SHANGHAI: Chinese banks ramped up their use of foreign exchange reverse repurchase agreements in April, central bank data showed, as they sought to deploy huge portfolio inflows.
Chinese banks lent a net US$86.5 billion to counterparties on the repo market in April, against mostly local currency bonds as collateral. That was up from US$70 billion in March and US$2.1 billion in April 2020, People's Bank of China (PBOC) data showed.
The surge in the use of FX repos comes after regulators allowed and expanded the use of yuan bonds as cross-currency collateral, ANZ economists Zhaopeng Xing and Raymond Yeung said.
The implementation of a settlement facility last June had also boosted trades, the ANZ economists added in a note.
Surging export receipts and investment flows helped lift the value of foreign cash deposits above US$1 trillion for the first time in April, with China's banks struggling to lend it out and posing a risk to official efforts to control a fast-rising yuan.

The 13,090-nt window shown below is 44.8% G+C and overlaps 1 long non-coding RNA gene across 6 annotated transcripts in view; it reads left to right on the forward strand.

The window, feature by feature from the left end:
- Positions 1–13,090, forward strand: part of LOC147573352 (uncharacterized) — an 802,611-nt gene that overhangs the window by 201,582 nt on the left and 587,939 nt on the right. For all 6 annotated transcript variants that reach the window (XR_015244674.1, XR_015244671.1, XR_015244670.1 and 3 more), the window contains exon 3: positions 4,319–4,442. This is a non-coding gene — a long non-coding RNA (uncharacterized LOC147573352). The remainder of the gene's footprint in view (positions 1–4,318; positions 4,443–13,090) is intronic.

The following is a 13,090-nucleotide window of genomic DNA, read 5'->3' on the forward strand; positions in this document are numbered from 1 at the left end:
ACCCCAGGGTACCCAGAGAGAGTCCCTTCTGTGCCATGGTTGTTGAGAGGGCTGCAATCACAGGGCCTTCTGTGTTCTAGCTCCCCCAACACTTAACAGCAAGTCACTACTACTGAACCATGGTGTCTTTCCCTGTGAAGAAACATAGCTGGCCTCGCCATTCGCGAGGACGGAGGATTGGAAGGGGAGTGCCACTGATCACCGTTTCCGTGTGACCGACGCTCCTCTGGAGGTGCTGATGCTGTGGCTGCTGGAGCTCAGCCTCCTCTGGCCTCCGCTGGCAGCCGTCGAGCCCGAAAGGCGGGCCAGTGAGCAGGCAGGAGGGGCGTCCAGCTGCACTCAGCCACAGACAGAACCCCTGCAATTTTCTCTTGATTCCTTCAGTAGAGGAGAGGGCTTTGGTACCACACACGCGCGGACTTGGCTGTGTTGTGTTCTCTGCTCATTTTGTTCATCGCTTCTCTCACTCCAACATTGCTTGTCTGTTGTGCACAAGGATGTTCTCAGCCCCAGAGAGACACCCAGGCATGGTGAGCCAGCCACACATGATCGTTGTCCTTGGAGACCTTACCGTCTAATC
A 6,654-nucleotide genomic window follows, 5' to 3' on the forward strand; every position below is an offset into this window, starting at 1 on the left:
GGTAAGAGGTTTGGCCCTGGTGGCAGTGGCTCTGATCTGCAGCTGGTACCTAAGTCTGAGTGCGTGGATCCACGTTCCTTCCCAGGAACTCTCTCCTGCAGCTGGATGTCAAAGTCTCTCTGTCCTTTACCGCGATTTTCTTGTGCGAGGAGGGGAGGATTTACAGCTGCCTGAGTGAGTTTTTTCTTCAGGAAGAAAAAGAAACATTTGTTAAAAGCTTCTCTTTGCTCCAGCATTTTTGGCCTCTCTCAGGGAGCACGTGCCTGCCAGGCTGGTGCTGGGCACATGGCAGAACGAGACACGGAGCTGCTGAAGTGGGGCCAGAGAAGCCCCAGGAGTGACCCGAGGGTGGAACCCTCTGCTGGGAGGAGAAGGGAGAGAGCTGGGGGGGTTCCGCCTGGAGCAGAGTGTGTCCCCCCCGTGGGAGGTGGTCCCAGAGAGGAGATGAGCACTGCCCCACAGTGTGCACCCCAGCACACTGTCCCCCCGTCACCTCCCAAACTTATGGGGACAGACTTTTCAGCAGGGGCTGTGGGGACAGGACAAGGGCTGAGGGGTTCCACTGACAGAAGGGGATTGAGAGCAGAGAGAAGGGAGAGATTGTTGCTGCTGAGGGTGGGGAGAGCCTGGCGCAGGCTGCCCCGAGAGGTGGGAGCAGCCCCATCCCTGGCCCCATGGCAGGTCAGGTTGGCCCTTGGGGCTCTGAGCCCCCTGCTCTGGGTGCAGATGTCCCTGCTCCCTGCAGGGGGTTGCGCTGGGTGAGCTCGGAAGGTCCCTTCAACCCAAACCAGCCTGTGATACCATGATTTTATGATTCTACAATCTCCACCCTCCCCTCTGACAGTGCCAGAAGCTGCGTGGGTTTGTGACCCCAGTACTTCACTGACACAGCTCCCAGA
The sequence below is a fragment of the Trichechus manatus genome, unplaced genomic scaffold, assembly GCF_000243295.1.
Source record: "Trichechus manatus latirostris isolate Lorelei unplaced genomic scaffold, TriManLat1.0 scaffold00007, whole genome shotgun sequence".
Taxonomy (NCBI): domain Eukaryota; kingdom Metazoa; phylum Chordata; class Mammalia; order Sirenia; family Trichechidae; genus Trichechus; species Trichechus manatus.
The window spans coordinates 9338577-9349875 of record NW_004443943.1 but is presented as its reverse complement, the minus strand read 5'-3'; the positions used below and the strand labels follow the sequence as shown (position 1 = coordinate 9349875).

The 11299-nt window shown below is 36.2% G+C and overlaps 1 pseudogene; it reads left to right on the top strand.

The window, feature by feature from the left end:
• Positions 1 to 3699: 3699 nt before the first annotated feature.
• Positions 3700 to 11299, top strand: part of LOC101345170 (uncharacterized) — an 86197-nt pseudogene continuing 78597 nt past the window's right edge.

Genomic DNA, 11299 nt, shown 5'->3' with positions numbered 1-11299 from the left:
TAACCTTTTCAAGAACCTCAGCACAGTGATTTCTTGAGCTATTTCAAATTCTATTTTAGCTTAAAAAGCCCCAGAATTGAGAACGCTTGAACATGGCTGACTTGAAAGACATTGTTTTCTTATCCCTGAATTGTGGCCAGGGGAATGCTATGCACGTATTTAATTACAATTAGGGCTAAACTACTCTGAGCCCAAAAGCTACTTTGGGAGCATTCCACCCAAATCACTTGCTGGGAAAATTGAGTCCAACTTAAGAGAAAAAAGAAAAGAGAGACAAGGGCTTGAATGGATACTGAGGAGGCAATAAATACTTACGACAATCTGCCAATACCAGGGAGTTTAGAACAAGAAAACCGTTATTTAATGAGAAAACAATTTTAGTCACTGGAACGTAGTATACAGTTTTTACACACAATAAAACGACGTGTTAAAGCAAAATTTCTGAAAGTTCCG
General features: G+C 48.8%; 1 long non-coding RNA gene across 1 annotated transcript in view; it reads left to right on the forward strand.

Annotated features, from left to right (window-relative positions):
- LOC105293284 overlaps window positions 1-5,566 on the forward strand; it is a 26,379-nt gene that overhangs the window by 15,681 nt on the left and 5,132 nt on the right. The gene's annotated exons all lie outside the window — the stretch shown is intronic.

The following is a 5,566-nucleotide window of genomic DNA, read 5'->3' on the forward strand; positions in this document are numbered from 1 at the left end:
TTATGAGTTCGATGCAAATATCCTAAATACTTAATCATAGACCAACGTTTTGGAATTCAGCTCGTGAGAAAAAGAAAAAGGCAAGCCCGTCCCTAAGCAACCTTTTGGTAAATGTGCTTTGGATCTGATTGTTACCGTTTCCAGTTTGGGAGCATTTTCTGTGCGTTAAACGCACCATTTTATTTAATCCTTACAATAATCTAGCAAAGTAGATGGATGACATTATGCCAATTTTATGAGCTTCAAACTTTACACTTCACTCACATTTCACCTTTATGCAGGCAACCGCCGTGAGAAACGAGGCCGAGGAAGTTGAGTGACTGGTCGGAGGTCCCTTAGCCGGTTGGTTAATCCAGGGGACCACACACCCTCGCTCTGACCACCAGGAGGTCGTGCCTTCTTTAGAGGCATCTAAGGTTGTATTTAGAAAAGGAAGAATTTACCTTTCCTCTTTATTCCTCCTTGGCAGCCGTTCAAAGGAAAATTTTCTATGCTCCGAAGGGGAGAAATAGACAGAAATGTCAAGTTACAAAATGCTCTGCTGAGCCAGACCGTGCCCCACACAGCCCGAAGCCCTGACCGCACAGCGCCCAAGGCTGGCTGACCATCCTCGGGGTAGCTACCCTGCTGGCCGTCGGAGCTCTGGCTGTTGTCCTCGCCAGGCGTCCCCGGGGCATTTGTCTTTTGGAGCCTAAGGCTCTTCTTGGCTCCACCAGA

In late May, the PBOC moved to tighten onshore dollar liquidity, directing financial institutions to hold more foreign exchange in reserve.
As banks on the mainland struggle to deploy those dollar deposits, the collateralised dollars for yuan bonds repos allow foreign investors access to cheap foreign currency loans, while making such lending more secure for local banks.
The spike in repos indicated the dollars building up on bank balance sheets were portfolio flows, rather than any effort by the PBOC to intervene in yuan markets, Xing and Yeung said, while noting the rise in foreign bond holdings.
Foreign investors held a record 3.68 trillion yuan (US$575 billion) in Chinese yuan bonds at the end of May, including more than 10per cent of outstanding Chinese government bonds.
(Reporting by Andrew Galbraith; Editing by Vidya Ranganathan and Alexander Smith)